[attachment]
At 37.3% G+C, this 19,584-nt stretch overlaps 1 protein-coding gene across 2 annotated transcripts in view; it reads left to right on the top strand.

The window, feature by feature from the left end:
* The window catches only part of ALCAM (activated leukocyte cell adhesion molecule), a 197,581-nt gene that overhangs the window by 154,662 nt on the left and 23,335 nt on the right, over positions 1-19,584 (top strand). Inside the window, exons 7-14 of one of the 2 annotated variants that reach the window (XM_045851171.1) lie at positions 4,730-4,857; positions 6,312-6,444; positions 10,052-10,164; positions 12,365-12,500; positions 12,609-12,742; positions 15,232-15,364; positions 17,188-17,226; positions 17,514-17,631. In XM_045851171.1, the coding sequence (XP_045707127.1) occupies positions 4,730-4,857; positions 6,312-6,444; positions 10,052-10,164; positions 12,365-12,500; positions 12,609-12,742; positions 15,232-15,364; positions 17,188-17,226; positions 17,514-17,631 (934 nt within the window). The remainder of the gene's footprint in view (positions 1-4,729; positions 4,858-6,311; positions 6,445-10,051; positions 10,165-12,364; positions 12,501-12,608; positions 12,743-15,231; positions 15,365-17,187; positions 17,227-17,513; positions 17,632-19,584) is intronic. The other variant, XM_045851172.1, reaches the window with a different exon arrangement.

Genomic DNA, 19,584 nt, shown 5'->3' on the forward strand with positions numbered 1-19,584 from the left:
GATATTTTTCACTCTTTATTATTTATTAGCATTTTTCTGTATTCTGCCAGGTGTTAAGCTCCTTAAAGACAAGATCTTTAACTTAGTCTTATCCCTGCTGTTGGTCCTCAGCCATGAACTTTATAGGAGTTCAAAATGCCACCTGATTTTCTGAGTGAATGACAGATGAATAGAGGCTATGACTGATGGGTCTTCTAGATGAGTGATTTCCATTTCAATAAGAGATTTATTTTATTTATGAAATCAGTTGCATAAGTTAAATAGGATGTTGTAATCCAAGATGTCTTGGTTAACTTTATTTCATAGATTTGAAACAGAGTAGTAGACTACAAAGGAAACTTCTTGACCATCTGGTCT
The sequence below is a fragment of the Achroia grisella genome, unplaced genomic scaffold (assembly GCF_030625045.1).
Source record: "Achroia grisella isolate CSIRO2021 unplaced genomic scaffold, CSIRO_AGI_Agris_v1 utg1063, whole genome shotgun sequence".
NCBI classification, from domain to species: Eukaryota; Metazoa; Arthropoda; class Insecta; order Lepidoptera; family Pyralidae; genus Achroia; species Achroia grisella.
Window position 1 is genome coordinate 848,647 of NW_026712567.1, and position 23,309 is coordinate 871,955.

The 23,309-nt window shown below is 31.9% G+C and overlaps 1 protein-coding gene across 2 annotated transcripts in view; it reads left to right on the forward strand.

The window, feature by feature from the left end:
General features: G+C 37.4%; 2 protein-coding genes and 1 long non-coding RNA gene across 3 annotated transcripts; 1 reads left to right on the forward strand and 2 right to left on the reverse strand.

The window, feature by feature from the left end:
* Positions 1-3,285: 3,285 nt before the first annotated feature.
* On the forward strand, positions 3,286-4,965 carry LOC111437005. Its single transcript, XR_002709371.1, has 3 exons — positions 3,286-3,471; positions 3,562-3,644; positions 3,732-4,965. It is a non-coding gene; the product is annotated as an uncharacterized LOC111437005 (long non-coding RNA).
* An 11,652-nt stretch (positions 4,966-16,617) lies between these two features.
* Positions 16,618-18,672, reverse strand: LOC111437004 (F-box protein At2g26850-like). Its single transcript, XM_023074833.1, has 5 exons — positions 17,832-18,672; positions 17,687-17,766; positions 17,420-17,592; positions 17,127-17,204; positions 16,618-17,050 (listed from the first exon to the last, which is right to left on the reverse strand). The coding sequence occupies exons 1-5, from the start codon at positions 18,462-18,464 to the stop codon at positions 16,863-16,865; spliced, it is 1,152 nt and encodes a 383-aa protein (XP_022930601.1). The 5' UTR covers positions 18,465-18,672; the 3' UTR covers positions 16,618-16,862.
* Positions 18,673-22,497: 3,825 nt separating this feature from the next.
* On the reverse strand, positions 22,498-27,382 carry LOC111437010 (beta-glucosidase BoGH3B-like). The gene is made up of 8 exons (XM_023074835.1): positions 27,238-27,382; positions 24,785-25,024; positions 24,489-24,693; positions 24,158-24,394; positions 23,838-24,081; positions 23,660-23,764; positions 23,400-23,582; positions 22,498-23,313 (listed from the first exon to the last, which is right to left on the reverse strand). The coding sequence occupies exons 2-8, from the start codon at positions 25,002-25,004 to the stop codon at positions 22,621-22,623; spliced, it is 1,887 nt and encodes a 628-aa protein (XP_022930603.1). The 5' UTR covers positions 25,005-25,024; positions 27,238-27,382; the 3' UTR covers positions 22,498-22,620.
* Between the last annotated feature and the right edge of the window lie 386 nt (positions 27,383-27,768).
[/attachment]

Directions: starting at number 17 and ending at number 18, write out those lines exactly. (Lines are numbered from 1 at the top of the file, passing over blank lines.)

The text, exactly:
* Positions 16,618-18,672, reverse strand: LOC111437004 (F-box protein At2g26850-like). Its single transcript, XM_023074833.1, has 5 exons — positions 17,832-18,672; positions 17,687-17,766; positions 17,420-17,592; positions 17,127-17,204; positions 16,618-17,050 (listed from the first exon to the last, which is right to left on the reverse strand). The coding sequence occupies exons 1-5, from the start codon at positions 18,462-18,464 to the stop codon at positions 16,863-16,865; spliced, it is 1,152 nt and encodes a 383-aa protein (XP_022930601.1). The 5' UTR covers positions 18,465-18,672; the 3' UTR covers positions 16,618-16,862.
* Positions 18,673-22,497: 3,825 nt separating this feature from the next.